11 00 11 00 11 00 11 00 11 00 11 00 11 00 11 00 11 00

U2

Voltage at both sides of the transformer is dierent dierent basis One of the major advantages of per-unit calculations because of simplication U2 n2 Z2 = Z2 n1 = Z2 U1 2 2

2 2

Power ow calculations

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System representation

1111 0000 1111 0000 1111 0000 1111 0000 1111 0000

Zp

n1 : n2

11 00 11 00 11 00 11 00 11 00 11 00 11 00 11 00 11 00 11 00 11 00 11 00 11 00 11 00 11 00 11 00 11 00 11 00

U1

U2

Voltage at both sides of the transformer is dierent dierent basis One of the major advantages of per-unit calculations because of simplication n2 U2 Z2 = Z2 n1 = Z2 U1 2 2

2 2

Zp = Z1 + Z2

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System representation

n1 : n2

11 00 11 00 11 00 11 00 11 00 11 00 11 00 11 00 11 00 11 00 11 00 11 00 11 00 11 00 11 00 11 00 11 00 11 00 1111 0000 1111 0000 1111 0000 1111 0000 1111 0000

Zs

U1

U2

Voltage at both sides of the transformer is dierent dierent basis One of the major advantages of per-unit calculations because of simplication n2 U2 Z2 = Z2 n1 = Z2 U1 2 2

2 2

Zp = Z1 + Z2

Z Zs = Zp U2 and Zs (pu) = Zbase s(sec) 2 1 The per-unit impedance is the same on both sides of the transformer can be replaced by one series impedance!

DVH, HE, PGT (KUL/ESAT/ELECTA) Power ow calculations September 19, 2011 9 / 33

U2

System representation

1111 0000 1111 0000 1111 0000 1111 0000 1111 0000

B 2 G 2

B 2

G 2

-equivalent

Valid for lines up to 240 km All values are normally small Other equivalents exist and are sometimes used in practice Normally, G can be neglected With overhead lines, B can be neglected as well, for cables this is not the case (see chapters on lines and cables)

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Outline

1

Introduction Example System representation The load ow problem Solving the problem Gauss-Seidel Newton-Raphson power ow Simplied Newton-Raphson Software State estimation

Power ow calculations

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Directed Graph

line # 1 -1 nodes 1 0 0

Power ow calculations

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Directed Graph

line # 1 line # 2 -1 -1 nodes 1 0 0 0 1 0

Power ow calculations

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Directed Graph

line # 1 line # 2 line # 3 -1 -1 0 nodes 1 0 0 1 -1 1 0 0 0

Power ow calculations

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Directed Graph

line line line line # # # # 1 2 3 4 -1 -1 0 0 nodes 1 0 0 1 -1 1 -1 0 0 0 0 1

Power ow calculations

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Directed Graph

line line line line line # # # # # 1 2 3 4 5 -1 -1 0 0 0 nodes 1 0 0 1 -1 1 -1 0 0 -1 0 0 0 1 1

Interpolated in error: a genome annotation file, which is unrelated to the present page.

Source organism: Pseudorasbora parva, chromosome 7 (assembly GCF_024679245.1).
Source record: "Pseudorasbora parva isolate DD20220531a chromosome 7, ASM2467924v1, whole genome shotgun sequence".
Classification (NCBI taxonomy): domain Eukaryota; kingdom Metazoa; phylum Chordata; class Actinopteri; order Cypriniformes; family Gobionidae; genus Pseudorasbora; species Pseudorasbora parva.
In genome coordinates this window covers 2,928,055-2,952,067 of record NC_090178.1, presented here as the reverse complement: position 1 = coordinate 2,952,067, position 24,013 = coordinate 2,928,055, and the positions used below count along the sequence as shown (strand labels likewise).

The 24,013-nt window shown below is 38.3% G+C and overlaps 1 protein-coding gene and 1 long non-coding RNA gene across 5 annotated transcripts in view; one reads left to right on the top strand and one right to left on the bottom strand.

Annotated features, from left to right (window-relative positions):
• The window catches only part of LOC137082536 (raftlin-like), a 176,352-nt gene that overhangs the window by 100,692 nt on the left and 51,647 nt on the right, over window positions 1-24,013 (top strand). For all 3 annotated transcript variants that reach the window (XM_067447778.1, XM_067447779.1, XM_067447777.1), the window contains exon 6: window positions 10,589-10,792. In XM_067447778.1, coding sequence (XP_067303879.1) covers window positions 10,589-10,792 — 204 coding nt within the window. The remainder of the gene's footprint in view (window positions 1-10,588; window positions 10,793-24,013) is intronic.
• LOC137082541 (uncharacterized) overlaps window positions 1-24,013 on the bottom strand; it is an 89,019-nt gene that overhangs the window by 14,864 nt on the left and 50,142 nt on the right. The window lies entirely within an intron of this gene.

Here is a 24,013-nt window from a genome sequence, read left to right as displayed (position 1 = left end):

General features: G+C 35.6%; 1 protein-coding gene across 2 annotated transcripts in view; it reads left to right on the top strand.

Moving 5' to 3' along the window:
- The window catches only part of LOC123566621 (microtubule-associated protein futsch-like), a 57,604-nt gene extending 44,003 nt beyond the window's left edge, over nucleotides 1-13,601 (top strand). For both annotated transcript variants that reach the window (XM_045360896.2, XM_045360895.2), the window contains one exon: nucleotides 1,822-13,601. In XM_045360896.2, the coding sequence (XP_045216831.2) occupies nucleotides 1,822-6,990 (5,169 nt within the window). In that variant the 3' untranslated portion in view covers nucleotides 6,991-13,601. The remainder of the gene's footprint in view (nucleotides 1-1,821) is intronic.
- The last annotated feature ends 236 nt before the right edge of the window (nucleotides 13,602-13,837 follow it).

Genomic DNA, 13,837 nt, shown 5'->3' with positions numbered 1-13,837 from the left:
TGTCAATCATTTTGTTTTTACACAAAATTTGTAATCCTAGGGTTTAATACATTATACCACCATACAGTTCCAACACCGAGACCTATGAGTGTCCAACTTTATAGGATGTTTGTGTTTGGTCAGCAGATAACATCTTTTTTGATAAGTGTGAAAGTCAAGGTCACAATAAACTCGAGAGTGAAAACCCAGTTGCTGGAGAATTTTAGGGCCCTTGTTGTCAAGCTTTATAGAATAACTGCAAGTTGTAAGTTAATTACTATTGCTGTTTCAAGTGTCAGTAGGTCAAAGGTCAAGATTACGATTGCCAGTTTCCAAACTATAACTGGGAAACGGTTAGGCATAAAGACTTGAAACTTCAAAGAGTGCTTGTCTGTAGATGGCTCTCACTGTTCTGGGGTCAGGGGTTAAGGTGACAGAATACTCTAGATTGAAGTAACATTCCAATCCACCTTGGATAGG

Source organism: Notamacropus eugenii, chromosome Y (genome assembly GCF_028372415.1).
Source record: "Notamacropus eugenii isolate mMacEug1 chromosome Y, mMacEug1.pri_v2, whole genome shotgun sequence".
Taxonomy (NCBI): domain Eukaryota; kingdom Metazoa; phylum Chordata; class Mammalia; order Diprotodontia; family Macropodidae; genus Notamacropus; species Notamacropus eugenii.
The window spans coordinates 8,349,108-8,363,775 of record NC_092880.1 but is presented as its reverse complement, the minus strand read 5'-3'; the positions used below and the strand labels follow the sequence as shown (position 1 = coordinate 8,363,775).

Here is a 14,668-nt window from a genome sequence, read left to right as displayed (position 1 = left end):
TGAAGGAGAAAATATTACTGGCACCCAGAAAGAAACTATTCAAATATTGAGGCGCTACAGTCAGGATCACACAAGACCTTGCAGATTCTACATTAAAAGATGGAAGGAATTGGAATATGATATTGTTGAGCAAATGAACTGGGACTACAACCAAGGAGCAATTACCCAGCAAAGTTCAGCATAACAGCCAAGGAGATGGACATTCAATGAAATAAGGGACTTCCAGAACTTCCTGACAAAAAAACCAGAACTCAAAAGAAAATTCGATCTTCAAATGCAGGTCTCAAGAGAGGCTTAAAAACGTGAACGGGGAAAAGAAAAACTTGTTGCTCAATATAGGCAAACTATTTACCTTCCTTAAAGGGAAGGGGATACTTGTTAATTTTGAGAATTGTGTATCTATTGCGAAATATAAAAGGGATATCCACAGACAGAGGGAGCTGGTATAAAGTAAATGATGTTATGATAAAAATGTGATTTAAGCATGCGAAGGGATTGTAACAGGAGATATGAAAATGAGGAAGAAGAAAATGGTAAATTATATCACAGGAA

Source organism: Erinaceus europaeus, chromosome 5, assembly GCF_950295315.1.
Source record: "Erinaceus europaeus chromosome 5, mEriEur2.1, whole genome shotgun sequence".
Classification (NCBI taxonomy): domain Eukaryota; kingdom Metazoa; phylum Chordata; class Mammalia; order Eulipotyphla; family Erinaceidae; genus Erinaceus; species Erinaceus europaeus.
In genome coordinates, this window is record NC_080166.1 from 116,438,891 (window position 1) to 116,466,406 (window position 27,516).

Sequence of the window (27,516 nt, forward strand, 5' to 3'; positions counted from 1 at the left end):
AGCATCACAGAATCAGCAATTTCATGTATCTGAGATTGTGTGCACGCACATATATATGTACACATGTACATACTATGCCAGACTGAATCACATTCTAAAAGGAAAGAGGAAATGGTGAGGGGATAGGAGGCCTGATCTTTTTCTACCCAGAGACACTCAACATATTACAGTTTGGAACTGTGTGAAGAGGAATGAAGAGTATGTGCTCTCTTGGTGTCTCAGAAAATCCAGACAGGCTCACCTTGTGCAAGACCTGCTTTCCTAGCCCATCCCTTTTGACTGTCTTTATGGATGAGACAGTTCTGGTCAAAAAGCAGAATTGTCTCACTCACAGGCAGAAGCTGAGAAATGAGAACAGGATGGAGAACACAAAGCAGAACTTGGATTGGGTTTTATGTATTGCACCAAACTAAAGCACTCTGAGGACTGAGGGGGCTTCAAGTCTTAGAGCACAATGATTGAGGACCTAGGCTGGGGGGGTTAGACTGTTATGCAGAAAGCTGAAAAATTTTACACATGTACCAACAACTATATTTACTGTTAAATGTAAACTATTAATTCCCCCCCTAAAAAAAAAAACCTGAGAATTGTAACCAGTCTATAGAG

Power ow calculations

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Directed Graph

line line line line line # # # # # 1 2 3 4 5 -1 -1 0 0 0 nodes 1 0 0 1 -1 1 -1 0 0 -1 0 0 0 1 1

Power ow calculations

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Incidence matrix

Incidence matrix is written as A0

Describes the directed graph Produces dierences 1 1 0 1 0 1 0 1 0 1 0 0 U2 U1 U 1 0 1 U3 U1 U2 1 0 = U3 U2 (1) U3 U4 U1 0 1 U4 0 1 U4 U2

Ii : Current injected at node i Iij : Current from node i to node j Ui : Potential of node i Eij : Potential dierence (voltage) between nodes i and j Cij : Conductance of the line between nodes i and j

Power ow calculations

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Incidence matrix

Incidence matrix is written as A0

Describes the directed graph Produces dierences 1 1 0 1 0 1 0 1 0 1 0 0 U2 U1 U 1 0 1 U3 U1 U2 1 0 = U3 U2 (1) U3 U4 U1 0 1 U4 0 1 U4 U2

Some symbols

Ii : Current injected at node i Iij : Current from node i to node j Ui : Potential of node i Eij : Potential dierence (voltage) between nodes i and j Cij : Conductance of the line between nodes i and j

Power ow calculations

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Incidence matrix

Incidence matrix is written as A0

Describes the directed graph Produces dierences 1 1 0 1 0 1 0 U2 U1 U 0 1 1 U3 U1 U2 1 1 = U3 U2 (1) U3 U1 0 0 1 0 U2

Some symbols

Ii : Current injected at node i Iij : Current from node i to node j Ui : Potential of node i Eij : Potential dierence (voltage) between nodes i and j Cij : Conductance of the line between nodes i and j

Power ow calculations

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1 2

Incidence matrix is A0 with one node removed (grounded, reference) Ii is a nodal current injection, Iij is a branch ow T 1 1 0 I12 1 0 I1 1 I13 I2 = 0 1 1 I23 0 1 0 I24 I3 0 0 1 I34 Ui is a nodal voltage/potential, Eij represents a potential drop over line ij The relation between the voltage dierence (e) and line ows (f): Ohms law (take Cij the conductance of i to j) Link on youtube

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1 2 3

Incidence matrix is A0 with one node removed (grounded, reference) Ii is a nodal current injection, Iij is a branch ow Ui is a nodal voltage/potential, Eij represents a potential drop over line ij E12 1 1 0 E13 1 0 1 U1 E23 = 0 1 1 U2 E24 0 1 0 U3 E34 0 0 1 The relation between the voltage dierence (e) and line ows (f): Ohms law (take Cij the conductance of i to j) Link on youtube

Power ow calculations

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1 2 3